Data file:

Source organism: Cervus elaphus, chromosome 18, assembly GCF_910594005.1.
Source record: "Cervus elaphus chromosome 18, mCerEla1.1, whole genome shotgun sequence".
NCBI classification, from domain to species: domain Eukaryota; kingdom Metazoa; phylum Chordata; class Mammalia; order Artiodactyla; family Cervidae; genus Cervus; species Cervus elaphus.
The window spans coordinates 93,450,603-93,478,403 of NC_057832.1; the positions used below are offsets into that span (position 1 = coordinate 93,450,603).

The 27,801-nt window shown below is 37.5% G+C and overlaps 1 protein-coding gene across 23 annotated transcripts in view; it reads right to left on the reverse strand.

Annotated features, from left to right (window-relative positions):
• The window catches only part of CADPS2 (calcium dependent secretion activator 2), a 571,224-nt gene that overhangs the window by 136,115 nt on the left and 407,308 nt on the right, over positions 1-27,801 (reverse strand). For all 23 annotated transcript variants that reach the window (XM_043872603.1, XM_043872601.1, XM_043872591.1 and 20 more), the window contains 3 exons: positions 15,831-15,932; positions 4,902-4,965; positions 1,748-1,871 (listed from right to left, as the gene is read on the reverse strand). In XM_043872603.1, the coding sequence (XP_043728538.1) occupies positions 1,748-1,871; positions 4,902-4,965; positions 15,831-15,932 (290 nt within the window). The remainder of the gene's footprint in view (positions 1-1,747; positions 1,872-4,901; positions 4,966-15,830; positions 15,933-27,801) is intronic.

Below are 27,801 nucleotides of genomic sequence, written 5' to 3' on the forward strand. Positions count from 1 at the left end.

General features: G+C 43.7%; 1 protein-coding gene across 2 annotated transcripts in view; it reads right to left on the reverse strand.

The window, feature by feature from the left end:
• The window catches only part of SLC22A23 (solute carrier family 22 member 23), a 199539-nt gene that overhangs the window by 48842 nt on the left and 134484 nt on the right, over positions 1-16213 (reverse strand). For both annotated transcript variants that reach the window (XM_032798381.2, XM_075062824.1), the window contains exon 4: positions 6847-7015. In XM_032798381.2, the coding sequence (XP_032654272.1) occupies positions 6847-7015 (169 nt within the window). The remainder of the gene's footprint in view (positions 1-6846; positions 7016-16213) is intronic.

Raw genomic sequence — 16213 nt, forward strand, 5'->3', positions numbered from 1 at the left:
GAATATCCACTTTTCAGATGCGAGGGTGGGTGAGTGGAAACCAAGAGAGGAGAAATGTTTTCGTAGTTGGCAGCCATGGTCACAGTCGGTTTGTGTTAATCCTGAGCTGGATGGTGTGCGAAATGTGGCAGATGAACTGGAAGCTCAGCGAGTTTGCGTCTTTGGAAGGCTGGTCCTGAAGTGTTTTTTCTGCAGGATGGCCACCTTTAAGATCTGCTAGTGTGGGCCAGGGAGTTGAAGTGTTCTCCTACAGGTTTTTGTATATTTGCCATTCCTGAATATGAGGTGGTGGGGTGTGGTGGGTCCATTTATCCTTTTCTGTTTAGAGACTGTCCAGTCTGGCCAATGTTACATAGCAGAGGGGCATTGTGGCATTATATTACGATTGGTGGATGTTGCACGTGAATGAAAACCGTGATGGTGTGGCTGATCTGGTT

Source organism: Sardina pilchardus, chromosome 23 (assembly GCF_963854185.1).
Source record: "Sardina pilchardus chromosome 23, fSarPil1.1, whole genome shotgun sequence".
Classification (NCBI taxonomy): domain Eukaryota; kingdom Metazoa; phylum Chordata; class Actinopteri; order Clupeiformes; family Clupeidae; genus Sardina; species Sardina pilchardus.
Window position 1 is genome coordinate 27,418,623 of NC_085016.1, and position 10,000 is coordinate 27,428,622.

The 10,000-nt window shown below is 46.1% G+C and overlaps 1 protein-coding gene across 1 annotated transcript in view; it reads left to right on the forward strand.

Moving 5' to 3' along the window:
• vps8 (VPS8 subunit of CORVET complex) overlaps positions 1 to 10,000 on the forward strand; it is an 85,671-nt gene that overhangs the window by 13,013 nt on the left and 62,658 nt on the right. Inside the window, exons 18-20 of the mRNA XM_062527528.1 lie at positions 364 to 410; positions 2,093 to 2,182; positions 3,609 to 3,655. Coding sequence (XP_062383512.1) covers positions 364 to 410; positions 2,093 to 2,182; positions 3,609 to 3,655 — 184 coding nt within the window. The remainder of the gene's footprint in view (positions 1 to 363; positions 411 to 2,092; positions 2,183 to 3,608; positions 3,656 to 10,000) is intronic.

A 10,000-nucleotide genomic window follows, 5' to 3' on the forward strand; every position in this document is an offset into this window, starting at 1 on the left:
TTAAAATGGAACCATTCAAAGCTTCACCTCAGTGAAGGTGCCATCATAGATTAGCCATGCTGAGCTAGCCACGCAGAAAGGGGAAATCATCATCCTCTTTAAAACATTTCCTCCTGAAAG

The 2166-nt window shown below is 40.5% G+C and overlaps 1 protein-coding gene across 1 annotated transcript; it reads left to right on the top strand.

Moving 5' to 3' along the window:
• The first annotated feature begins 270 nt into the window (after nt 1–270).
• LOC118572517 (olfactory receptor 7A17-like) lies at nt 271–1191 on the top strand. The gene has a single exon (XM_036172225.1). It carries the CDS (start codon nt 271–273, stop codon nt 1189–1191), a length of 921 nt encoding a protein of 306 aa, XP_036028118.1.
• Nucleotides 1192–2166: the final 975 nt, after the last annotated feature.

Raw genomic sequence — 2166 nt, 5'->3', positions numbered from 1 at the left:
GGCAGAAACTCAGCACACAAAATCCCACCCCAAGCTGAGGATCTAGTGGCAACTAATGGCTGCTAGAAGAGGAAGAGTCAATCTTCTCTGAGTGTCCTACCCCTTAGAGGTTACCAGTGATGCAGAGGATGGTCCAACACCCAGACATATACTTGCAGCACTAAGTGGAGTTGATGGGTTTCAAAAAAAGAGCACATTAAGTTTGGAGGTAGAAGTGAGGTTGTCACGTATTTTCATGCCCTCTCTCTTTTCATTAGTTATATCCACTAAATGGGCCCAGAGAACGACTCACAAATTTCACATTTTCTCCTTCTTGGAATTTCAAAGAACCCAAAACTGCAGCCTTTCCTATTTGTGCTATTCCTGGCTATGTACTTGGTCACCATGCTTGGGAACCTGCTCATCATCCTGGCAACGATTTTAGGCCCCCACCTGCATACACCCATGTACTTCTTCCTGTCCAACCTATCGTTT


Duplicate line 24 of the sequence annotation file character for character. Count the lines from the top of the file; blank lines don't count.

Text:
Moving 5' to 3' along the window: